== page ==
Hearing the voices of young people


Victoria’s Independent Visitor Program is providing independent ‘eyes and ears’ on the experiences of young people in custody in the state. Victoria’s Children and Young People’s Commissioner Bernie Geary describes its growing role, and moves to develop a charter for young people in youth justice custody that could be a national model.

The Victorian Ombudsman’s 2010 report into the conditions at the Parkville Youth Justice Centre identified the need for more independent oversight of youth justice centres; similar to that which exists in prisons, disability services and mental health facilities.

In response to the report, the Hon. Mary Wooldridge, MP, Minister for Community Services, requested an Independent Visitor Program be developed and managed by the Office of the Child Safety Commissioner, now the Commission for Children and Young People.

In April 2012 our office established the Independent Visitor Program (IVP) at the Parkville Youth Justice Precinct. We are now broadening the program to the Malmsbury Youth Justice Centre, a facility for youth justice clients aged up to 21 years.

The aim of the IVP is to improve the experiences of young people in custody, by providing a mechanism through which matters impacting on young people’s day-to-day lives at the centre can be identified and acted on.

At the Parkville Centre on a designated day of each month, Independent Visitors visit all of the units to provide young people with an opportunity to talk about their experiences of being in custody and to raise issues of concern. The Visitors then seek to assist the young people to resolve their issues in a timely matter with staff and management at the centre. Exit interviews are also conducted with young people prior to their release from custody using Exit Interview Questionnaires. These provide young people with an opportunity to provide anonymous feedback about their experiences of being in custody.

Independent Visitors are volunteers with a range of professional and personal backgrounds. They have been selected, trained, appointed and supported by the Commission. The Visitors bring ‘fresh eyes and ears’ and a community perspective to their visits to the centre, without having any pre-conceived or expert opinions. While the Visitors find the role extremely rewarding, for those who have never previously entered a custodial environment, a visit can sometimes be a little confronting.

Young people have responded well to the program during its first year of operation. Their interaction with the Visitors has improved over time with many young people acknowledging and being able to identify them at the centre. This progress has been assisted by the consistency of the Visitors, who over time have got to know the young people and been able to slowly build a level of trust. Many young people have become more familiar with the role and functions of the Visitors, as word has spread about the outcome of issues raised by the Visitors. These outcomes have given young people more confidence to seek out the support offered by the Visitors.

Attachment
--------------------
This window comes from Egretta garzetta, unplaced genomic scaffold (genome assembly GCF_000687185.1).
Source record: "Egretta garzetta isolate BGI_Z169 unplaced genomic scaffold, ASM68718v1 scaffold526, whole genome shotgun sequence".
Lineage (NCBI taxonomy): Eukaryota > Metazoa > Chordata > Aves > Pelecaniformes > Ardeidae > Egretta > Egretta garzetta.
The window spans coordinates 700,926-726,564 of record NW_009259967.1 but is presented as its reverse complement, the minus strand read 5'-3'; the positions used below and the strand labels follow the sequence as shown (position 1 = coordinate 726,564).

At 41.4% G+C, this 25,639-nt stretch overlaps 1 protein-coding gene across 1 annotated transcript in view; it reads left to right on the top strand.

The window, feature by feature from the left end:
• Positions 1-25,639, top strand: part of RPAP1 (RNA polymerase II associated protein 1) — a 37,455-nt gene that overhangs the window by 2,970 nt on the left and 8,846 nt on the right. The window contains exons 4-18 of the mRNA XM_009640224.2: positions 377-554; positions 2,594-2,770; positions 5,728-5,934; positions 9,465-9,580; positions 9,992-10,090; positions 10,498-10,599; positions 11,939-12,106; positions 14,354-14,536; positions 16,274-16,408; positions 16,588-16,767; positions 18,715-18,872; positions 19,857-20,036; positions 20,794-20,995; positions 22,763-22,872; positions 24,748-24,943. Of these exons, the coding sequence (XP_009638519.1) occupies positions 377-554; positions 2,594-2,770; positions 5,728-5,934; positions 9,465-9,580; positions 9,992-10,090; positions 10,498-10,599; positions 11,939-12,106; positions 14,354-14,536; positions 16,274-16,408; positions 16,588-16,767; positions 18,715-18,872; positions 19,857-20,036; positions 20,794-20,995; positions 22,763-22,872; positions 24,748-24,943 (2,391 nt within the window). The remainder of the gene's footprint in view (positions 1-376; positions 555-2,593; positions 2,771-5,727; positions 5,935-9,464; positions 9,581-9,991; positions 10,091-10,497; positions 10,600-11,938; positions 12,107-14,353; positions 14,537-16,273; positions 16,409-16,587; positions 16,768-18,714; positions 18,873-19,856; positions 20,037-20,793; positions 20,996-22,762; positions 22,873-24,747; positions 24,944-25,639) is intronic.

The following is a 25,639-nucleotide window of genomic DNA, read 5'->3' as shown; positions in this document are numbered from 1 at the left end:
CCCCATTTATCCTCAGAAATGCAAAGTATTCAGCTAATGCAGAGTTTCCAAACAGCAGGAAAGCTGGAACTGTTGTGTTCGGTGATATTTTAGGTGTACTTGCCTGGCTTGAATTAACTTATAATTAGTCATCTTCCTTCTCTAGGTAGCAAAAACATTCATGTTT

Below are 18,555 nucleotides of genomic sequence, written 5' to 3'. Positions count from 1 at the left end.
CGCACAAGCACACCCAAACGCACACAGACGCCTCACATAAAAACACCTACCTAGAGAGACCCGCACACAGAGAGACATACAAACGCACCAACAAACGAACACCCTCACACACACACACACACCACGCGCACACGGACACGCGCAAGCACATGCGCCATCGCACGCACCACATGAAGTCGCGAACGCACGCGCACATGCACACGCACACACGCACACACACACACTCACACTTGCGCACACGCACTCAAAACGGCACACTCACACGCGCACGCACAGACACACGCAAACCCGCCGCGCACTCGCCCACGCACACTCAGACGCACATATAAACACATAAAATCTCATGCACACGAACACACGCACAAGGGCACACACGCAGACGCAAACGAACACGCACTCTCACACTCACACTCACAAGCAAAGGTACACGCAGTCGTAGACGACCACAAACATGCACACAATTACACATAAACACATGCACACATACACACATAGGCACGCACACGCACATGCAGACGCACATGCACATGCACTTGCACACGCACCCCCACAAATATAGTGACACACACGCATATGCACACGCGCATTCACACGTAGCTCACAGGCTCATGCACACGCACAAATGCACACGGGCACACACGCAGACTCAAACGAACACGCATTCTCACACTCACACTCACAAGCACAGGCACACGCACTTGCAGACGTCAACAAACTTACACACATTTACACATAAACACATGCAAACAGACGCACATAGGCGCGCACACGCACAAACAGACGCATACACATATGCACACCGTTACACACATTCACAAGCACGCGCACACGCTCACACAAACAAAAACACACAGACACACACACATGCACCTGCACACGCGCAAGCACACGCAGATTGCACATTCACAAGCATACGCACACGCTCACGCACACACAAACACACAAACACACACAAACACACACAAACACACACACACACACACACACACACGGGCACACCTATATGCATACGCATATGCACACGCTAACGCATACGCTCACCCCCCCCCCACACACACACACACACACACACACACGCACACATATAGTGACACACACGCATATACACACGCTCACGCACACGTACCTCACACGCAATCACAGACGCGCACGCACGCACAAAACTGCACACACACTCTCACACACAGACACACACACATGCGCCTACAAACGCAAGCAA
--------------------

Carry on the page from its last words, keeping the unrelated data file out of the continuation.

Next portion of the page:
Most issues raised by young people relate to their day-to-day living in the centre. For example, since the inception of the program, they have always talked about `food’, be it the quality or the quantity. This issue has always been at the `top of the list’ of issues raised each month, except during summer when the issue of air conditioning moved up. These issues and many others continue to be worked through in a timely manner with management and staff at the youth justice centres.

The IVP has provided the Commission with direct insight into the experiences of young people detained in youth justice centres in Victoria. It has given us the opportunity to see and speak to some of Victoria’s most vulnerable children and young people; and provide them with an independent person able to express any concerns they may have during this time. It has also provided us with an opportunity to work closely with the Department of Human Services, through adding value to the work undertaken at the centre.


Understandably, young people are not always sure about their rights and entitlements while incarcerated. To assist with this challenge, the Commission is now considering the development of a charter for young people in youth justice custody, similar to a charter in place for children and young people in all forms of out-of-home care. We hope to undertake this project in collaboration with young people in custody and other key stakeholders. It is then proposed to take a draft charter to the national forum of Australian Commissioners and Guardians in late 2013, for discussion and consideration of a model that other states and territories may wish to emulate.

In the near future a Commissioner for Aboriginal Children and Young People will be appointed. It is envisaged that the new Commissioner will provide assistance with the development of a culturally appropriate component of the IVP that specifically assists Aboriginal young people in custody at the Parkville and Malmsbury facilities.

While the IVP has been in place for only 14 months, we believe that its independent oversight, engagement of the community in a closed custodial setting and the provision of supported access to issue resolution has contributed to the enhanced safety and wellbeing of vulnerable young people in custody.

As part of the Commission’s broader mandate to monitor the lives of vulnerable children and young people, we are interested in promoting the development of an Independent Visitor program for children and young people living specifically in residential care out-of-home settings.

Bernie Geary OAM is Principal Commissioner at the Commission for Children and Young People.


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